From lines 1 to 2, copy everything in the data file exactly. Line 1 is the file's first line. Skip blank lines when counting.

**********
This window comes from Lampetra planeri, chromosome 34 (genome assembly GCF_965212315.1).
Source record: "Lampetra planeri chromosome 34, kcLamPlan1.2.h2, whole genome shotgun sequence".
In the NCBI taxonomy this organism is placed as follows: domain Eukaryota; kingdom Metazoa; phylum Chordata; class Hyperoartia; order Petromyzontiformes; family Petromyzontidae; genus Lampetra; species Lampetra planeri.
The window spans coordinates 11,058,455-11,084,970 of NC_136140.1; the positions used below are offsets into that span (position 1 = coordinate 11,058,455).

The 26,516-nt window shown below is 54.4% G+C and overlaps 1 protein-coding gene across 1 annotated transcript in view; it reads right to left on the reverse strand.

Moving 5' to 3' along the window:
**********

This window comes from Lampetra planeri, chromosome 34 (genome assembly GCF_965212315.1).
Source record: "Lampetra planeri chromosome 34, kcLamPlan1.2.h2, whole genome shotgun sequence".